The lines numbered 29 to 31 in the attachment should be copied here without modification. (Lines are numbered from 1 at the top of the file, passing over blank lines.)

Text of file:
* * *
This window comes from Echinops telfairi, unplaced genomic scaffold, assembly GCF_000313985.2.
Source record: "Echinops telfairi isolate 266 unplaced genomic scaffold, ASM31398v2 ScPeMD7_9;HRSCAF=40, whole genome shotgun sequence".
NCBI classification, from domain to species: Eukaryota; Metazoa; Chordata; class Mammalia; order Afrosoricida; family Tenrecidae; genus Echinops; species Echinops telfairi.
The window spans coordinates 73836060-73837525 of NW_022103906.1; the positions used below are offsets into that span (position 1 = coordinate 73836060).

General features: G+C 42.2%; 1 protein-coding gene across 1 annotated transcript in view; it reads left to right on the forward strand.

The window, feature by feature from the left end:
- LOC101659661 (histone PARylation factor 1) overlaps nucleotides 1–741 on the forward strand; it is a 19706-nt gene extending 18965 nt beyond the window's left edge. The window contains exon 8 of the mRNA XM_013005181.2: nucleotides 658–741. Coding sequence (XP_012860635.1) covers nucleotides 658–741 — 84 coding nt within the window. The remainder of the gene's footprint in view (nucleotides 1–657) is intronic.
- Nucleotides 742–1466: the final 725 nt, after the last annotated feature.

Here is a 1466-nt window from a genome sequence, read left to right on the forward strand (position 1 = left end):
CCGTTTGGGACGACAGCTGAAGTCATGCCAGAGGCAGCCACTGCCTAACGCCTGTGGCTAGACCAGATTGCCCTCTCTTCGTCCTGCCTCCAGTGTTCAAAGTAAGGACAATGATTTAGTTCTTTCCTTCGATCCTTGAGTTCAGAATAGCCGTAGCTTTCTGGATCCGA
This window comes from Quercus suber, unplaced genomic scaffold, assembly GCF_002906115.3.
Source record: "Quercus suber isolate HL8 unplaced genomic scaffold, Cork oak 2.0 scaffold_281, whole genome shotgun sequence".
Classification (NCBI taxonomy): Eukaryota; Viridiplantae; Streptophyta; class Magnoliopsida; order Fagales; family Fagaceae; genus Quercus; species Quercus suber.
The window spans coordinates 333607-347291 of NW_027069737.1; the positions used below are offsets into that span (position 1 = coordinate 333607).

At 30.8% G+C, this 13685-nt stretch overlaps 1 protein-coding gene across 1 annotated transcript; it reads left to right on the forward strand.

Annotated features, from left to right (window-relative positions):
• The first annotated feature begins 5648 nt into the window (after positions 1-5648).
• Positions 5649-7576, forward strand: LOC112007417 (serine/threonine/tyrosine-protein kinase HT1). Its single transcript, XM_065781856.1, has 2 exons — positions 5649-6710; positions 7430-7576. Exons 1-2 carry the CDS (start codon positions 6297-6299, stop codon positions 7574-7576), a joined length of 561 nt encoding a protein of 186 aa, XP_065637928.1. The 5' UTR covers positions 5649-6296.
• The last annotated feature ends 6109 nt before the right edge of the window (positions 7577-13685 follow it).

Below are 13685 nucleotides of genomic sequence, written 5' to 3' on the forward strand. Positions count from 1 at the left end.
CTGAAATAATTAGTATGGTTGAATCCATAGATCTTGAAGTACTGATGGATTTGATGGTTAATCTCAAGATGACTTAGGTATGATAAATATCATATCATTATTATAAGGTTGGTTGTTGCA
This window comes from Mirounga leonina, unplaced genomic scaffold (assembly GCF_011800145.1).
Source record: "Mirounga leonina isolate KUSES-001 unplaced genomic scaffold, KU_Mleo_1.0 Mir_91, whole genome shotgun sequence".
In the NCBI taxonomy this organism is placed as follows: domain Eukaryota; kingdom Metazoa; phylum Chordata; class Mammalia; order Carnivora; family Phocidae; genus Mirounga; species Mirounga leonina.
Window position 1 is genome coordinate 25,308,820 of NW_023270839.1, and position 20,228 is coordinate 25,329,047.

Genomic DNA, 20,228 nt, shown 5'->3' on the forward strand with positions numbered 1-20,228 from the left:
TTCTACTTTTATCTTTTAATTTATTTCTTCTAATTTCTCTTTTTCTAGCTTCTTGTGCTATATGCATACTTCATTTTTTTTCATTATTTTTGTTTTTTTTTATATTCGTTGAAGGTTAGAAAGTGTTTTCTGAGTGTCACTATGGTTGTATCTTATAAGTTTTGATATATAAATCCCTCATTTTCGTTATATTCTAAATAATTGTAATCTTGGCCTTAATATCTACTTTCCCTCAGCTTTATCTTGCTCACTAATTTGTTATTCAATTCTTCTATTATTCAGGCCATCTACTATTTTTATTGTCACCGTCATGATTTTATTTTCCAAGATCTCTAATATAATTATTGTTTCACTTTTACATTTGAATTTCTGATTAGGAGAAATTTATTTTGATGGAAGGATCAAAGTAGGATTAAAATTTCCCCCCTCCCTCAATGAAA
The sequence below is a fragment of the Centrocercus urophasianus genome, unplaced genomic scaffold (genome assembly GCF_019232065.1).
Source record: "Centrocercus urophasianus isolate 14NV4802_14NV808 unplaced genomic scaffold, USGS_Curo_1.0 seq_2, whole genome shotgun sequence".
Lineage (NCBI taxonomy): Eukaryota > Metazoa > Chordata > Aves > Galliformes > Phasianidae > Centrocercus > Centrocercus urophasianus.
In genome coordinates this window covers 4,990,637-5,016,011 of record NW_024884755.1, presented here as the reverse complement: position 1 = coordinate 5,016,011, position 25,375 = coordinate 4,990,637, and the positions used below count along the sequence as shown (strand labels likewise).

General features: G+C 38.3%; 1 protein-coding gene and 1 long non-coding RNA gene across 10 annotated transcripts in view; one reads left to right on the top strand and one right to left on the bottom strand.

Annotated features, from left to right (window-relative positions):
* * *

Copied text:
Source record: "Centrocercus urophasianus isolate 14NV4802_14NV808 unplaced genomic scaffold, USGS_Curo_1.0 seq_2, whole genome shotgun sequence".
Lineage (NCBI taxonomy): Eukaryota > Metazoa > Chordata > Aves > Galliformes > Phasianidae > Centrocercus > Centrocercus urophasianus.
In genome coordinates this window covers 4,990,637-5,016,011 of record NW_024884755.1, presented here as the reverse complement: position 1 = coordinate 5,016,011, position 25,375 = coordinate 4,990,637, and the positions used below count along the sequence as shown (strand labels likewise).